Carol Lutz February 1, 2018 - 8:46 pm
Great, informative article! Thank-you So much! Even though I've been free motion quilting for years, I learned a bunch of new stuff!
Michele T October 5, 2017 - 10:40 am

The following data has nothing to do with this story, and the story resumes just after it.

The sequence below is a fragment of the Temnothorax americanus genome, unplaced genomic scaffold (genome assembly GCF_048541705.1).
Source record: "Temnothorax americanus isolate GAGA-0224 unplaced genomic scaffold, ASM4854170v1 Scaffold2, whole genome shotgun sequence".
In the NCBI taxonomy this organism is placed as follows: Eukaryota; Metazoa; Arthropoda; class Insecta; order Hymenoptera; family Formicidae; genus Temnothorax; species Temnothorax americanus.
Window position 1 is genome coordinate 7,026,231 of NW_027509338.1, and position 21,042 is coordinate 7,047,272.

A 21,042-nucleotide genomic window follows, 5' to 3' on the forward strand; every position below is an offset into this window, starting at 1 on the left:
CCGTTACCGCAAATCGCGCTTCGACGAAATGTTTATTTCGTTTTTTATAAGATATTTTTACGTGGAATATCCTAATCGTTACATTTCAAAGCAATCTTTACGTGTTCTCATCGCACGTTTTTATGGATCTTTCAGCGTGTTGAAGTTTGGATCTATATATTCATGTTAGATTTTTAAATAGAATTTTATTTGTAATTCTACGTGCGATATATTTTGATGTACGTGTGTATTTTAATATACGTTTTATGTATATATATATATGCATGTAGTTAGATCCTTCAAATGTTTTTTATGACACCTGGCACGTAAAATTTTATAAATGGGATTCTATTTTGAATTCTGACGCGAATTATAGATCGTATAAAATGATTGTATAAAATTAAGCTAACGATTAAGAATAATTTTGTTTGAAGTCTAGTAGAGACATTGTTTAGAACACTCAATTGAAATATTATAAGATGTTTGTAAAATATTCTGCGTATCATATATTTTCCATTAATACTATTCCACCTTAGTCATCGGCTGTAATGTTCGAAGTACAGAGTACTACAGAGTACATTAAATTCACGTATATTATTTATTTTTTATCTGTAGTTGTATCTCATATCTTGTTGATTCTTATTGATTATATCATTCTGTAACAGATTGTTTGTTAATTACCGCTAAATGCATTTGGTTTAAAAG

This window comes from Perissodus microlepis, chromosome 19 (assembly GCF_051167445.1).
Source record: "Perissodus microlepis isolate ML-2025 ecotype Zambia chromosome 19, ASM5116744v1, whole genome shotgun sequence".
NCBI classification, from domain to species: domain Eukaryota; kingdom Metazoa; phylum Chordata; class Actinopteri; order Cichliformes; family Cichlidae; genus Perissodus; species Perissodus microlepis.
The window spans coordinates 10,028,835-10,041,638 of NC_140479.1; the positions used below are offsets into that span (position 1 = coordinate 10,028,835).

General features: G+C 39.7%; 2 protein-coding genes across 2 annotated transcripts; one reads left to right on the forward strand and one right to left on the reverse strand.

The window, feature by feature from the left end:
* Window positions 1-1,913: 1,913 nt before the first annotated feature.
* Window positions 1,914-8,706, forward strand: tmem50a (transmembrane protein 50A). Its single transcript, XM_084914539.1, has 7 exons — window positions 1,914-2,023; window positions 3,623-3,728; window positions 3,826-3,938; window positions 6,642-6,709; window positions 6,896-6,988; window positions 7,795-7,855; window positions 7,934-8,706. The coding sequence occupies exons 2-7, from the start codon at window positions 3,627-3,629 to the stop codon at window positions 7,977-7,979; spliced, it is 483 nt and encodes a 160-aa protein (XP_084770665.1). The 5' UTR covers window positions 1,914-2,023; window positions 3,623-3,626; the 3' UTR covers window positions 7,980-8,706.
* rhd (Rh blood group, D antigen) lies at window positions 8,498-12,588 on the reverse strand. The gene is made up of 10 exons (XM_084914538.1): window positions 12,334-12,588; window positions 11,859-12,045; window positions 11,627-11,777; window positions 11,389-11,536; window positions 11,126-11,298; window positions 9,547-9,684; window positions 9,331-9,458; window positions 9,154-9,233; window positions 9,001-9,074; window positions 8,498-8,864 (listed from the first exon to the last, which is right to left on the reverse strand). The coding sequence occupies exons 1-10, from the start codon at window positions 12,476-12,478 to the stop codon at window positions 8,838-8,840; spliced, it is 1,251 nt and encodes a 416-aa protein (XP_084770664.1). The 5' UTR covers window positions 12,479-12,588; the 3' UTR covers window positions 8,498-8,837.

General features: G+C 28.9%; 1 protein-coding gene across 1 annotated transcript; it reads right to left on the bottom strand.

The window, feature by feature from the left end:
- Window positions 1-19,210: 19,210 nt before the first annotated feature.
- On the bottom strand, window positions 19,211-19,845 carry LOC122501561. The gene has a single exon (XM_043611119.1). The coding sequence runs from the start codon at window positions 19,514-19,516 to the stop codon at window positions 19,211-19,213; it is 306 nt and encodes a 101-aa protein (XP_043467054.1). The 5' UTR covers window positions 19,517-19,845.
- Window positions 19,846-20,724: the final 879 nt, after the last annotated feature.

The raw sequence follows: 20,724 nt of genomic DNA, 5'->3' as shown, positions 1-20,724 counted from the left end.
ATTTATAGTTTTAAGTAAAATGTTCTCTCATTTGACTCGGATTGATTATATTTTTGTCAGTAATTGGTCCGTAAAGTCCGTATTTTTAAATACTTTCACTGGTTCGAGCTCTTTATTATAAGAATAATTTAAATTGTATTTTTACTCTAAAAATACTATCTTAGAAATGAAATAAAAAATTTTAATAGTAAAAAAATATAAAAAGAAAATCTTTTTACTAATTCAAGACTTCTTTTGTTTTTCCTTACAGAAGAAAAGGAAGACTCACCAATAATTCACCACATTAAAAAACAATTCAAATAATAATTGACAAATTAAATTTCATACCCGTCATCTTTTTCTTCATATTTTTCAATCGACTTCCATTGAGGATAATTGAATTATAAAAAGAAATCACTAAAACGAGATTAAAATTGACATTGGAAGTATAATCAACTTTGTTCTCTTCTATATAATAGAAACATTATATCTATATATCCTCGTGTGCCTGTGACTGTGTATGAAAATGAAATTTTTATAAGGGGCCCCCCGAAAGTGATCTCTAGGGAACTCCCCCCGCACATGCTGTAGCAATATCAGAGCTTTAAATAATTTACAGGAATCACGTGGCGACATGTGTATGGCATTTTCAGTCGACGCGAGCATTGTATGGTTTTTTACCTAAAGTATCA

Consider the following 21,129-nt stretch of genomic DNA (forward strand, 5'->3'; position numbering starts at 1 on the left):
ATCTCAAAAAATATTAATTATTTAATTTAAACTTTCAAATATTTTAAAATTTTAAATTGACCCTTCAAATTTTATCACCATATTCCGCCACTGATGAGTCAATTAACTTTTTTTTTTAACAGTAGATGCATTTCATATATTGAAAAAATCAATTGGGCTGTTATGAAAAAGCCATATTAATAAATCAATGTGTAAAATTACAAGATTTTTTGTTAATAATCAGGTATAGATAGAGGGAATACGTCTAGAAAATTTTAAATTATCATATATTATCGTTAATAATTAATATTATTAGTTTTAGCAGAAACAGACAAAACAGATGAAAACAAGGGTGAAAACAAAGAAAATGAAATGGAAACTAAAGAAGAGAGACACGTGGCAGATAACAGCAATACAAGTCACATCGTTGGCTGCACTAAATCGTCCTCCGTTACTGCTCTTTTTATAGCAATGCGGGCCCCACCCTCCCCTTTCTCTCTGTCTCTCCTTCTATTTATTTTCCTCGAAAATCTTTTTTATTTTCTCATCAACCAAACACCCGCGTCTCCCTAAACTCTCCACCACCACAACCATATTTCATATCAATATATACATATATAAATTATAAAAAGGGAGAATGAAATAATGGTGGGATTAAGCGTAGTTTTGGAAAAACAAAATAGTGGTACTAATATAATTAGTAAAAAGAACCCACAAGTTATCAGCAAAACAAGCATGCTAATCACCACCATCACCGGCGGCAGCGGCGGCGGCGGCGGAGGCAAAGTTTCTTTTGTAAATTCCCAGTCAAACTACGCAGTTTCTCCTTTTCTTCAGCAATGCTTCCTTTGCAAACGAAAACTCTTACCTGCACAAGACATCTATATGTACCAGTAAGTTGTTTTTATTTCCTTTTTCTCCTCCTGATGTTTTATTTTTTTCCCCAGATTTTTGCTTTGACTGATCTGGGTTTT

These are very helpful tips!!! I love your website!!!
Carla A. Canonico October 5, 2017 - 11:25 am
Thank you Michele!
Linda Smith July 23, 2017 - 9:42 am